Tasmanian Farmers and Graziers Association
Tasmanian Farmers and Graziers Association

​Inquiry into Tax Rates Amendments (Working Holiday Maker Reform) Bill 2016 and related bills.​

The Tasmanian Farmers and Graziers Association (TFGA) is the leading representative body for Tasmanian primary producers. TFGA members are responsible for generating approximately 80% of the value created by the Tasmanian agricultural sector.

Agriculture is one of the key pillars of the economy and, with the current level of support from government, are well positioned to further capitalise on the stature of Tasmania agriculture.

The Australian Bureau of Statistics estimates that Tasmania’s Gross State Product for 2014-15 was $25.42 billion. Agriculture, forestry and fishing in 2014-15 was Tasmania’s largest industry representing 9.6% ($2.29B) of Tasmania’s total gross value added.

The TFGA is grateful for the opportunity to make comment to the ‘Inquiry into Tax Rates Amendments (Working Holiday Maker Reform) Bill 2016 and related bills’.

The TFGA and its members are frustrated by the progress being made by this Bill, and had hoped that this issue had been resolved. The unsustainable tax rate of 32.5% will mean that producers may not be able to attract adequate levels of employees at peak times. The media surrounding this issue is exacerbating this issue, and in an already difficult season for many parts of the state.

The TFGA continues to hear from our grower members that, unfortunately they have to rely on backpackers/working holiday makers for essential picking, packing and grading jobs, as local workers are unwilling or unable to sustainably do this work.

Many TFGA members and other Tasmanian farming businesses rely on international workers to fill their short-term labour needs. Continuing to impose a tax of this magnitude will ensure that Tasmania and Australia are not seen as a competitive option for working holiday makers, these workers can and will go elsewhere.

This backpacker tax has the potential to slash our member seasonal workforce dramatically, by reducing the financial incentive for backpackers to come to Tasmania to work, or in turn, dramatically increase the cost of production by having to compensate working holiday makers accordingly to keep pace in an ever increasingly competitive work market.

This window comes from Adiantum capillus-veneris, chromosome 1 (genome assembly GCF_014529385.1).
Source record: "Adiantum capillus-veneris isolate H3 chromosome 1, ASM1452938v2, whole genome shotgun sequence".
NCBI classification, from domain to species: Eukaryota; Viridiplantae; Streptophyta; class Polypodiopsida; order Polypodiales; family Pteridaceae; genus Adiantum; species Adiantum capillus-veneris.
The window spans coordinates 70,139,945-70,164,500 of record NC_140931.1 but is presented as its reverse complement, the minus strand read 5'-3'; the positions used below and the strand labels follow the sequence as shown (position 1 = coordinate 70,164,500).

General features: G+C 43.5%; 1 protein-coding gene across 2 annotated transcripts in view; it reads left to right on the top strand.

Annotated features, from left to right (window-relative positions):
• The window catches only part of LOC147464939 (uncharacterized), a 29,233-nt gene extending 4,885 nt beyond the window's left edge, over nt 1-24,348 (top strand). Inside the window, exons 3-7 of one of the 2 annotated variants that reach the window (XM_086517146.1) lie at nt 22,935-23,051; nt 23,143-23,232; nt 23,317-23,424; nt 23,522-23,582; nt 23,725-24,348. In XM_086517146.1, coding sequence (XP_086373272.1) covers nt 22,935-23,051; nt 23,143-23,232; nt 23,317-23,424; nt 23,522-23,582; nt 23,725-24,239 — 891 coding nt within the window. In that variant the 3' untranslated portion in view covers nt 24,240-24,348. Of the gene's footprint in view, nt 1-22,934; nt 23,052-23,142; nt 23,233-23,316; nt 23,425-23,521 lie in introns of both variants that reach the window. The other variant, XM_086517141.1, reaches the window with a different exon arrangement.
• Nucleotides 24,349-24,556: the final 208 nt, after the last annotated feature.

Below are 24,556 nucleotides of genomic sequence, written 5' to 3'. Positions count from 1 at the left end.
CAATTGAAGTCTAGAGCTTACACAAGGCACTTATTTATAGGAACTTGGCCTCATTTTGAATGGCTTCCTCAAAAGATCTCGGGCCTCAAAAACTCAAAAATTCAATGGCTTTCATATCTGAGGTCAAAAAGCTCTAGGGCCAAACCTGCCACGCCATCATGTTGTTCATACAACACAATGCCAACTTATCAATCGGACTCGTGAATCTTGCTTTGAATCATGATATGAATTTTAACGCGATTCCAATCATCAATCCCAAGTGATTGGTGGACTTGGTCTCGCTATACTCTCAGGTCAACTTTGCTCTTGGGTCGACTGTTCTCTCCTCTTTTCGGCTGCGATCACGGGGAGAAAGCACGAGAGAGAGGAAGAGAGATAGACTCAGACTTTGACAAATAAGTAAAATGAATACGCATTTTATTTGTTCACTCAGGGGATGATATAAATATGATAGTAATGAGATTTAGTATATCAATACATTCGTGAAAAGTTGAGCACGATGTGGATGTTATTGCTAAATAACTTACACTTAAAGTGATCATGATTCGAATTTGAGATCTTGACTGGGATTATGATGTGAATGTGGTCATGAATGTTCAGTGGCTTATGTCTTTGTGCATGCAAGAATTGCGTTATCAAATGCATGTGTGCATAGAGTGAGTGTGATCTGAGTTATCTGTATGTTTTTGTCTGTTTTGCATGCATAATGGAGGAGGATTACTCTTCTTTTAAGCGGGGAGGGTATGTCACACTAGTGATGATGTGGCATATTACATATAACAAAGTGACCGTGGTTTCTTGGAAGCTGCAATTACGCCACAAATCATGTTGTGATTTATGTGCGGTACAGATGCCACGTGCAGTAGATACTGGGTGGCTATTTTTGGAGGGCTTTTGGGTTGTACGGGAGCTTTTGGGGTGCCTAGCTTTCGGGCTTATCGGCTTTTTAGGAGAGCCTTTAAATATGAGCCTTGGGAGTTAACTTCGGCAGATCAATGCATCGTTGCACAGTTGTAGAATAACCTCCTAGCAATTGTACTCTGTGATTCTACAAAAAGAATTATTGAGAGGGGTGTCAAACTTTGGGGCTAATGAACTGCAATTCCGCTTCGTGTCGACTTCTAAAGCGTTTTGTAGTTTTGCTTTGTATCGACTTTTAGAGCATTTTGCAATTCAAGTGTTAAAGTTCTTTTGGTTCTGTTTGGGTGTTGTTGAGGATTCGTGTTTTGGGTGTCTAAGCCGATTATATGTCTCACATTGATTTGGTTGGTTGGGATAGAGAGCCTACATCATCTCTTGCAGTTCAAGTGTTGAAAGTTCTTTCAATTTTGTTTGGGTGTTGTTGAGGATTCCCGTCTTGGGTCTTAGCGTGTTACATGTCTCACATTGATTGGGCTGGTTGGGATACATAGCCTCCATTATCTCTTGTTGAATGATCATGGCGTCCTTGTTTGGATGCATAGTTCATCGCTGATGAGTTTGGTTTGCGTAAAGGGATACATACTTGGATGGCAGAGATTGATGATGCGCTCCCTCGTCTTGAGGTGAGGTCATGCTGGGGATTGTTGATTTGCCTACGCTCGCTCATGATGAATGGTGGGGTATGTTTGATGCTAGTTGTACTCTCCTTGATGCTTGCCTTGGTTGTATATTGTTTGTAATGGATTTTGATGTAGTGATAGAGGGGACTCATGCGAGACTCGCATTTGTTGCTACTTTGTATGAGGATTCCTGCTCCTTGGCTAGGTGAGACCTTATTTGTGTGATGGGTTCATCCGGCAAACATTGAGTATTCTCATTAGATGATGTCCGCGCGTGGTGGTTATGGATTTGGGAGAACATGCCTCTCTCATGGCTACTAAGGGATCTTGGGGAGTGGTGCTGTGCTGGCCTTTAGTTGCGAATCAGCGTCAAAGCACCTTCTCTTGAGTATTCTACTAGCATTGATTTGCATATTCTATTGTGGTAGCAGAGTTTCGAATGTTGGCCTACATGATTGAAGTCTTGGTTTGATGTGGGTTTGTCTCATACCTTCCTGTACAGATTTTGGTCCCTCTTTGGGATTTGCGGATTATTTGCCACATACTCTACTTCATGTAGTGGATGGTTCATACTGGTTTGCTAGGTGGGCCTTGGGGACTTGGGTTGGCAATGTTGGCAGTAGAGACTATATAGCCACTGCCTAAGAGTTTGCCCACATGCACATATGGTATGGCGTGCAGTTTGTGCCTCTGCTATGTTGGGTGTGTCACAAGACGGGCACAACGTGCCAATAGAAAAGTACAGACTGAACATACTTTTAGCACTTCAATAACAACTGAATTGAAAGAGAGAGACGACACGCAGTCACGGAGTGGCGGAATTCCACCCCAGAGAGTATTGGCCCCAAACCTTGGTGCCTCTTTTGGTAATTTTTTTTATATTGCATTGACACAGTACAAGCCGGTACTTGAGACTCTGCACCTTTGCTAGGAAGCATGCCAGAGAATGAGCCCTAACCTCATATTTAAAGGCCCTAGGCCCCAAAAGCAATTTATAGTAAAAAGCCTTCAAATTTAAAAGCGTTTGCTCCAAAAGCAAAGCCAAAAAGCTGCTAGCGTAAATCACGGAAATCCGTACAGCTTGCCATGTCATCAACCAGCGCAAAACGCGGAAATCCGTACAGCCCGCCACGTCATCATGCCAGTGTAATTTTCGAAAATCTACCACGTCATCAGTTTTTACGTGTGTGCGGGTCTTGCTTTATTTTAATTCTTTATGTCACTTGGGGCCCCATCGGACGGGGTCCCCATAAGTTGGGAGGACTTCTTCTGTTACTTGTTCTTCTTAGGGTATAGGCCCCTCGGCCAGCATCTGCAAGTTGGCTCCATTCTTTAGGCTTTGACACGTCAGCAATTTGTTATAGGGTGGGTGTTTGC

Working holiday makers by the very definition are spending their money in Australian communities, and are seasonally the lifeblood of many rural communities. Largely monies earnt by workers will be used in Australia and our rural communities.

The agricultural and horticultural sectors have been very clear in their want for the reduction in this proposed and looming tax, and also for it to be completed in a timely fashion. TFGA members in affected industries are already concerned about their ability to attract appropriate quantities of workers in this difficult season, only to have an extra level of complexity and potential cost being imposed upon them.

The TFGA believes that any reasonable measure to protect these vulnerable workers from exploitation is also very important, and that any information within reason that can be gathered for better management of this issue into the future, is a positive for the affected industries and the workers themselves.

The TFGA knows these workers to be a very important part of the Tasmanian economy in both agriculture and tourism, the cornerstones of the Tasmanian economy. The unnecessarily high backpacker tax has the potential to irreparably damage the Tasmanian economy, by disrupting primary producers, packers, processors, hospitality, communities and tourism.

The TFGA asks that this issue be dealt with in a timely fashion, so that the damage already caused by this matter can be managed.

Please contact the TFGA if you require any further information.